Have You Used Mobile Payments?
In 2015, 52% of U.S. consumers said they were “extremely aware” of the option to use mobile payments, an increase of 9% over 2014.1 Yet only 13% of adults with smartphones had a digital wallet on their phones, and most of them had seldom or never used it.2
Not surprisingly, mobile-payment technology is being adopted most enthusiastically by younger people.3 But it is likely to continue growing and offers features that could be helpful for consumers of any age.
Understanding the Terms
Mobile-payment technology generally refers to applications that allow you to make or receive payments with your smartphone. However, some apps are available for a desktop computer, laptop, or tablet.
The term digital wallet usually refers to the capability of these applications to store personal information, such as credit-card, debit-card, and/or bank account numbers that can be used for making digital payments. More specifically, it may refer to apps that utilize a technology called near field communications (NFC), which allows payments and other information to pass between your phone and a merchant terminal — similar to sliding a credit card without the card or the sliding.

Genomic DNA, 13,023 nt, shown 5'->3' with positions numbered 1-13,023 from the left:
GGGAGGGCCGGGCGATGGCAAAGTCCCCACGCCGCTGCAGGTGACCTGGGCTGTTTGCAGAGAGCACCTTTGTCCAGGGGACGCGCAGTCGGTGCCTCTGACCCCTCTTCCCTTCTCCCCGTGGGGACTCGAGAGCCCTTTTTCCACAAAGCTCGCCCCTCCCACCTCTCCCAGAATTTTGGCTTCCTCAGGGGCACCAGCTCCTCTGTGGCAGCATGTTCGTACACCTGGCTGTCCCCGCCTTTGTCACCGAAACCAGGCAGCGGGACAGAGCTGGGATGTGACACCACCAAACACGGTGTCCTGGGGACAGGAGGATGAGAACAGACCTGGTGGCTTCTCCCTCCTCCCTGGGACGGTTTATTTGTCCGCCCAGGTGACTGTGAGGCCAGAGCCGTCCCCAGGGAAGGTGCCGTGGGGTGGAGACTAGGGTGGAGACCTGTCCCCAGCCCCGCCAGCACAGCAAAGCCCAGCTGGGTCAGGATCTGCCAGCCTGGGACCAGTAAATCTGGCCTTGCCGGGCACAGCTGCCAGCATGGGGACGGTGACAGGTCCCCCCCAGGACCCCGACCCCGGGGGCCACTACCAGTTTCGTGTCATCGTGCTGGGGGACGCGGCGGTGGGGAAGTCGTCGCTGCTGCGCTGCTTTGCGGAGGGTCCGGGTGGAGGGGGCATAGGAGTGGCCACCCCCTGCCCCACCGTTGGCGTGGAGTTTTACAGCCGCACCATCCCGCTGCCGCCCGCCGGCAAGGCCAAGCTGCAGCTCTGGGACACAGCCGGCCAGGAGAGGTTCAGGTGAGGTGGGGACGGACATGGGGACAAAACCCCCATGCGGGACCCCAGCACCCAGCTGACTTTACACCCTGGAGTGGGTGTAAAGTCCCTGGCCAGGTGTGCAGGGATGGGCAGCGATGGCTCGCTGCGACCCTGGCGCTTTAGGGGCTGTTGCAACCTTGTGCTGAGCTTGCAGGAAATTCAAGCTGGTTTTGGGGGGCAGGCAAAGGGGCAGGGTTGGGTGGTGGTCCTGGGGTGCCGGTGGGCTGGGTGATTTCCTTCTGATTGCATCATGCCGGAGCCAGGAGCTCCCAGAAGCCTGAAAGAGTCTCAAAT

Security and Features
Most digital payment applications follow the same multi-layer security standards as the credit-card industry. Passwords and fingerprint access on mobile phones add another layer of protection compared with credit cards, which can often be used by thieves with little to deter them.
Mobile-payment apps are tied to a bank account, a debit card, a credit card, or a balance within the app. Depending on the application, you may be able to make electronic purchases at a store or online, make or receive payments to or from an individual (great for sending money to a college student), or split a dinner check with your friends.
Fees vary depending on the app, the transaction, and whether funds are moving in or out of your bank account, a debit card, or a credit card. Before using a mobile-payment app, be sure you fully understand how the app works, the security protections it offers, and all fees that may be involved.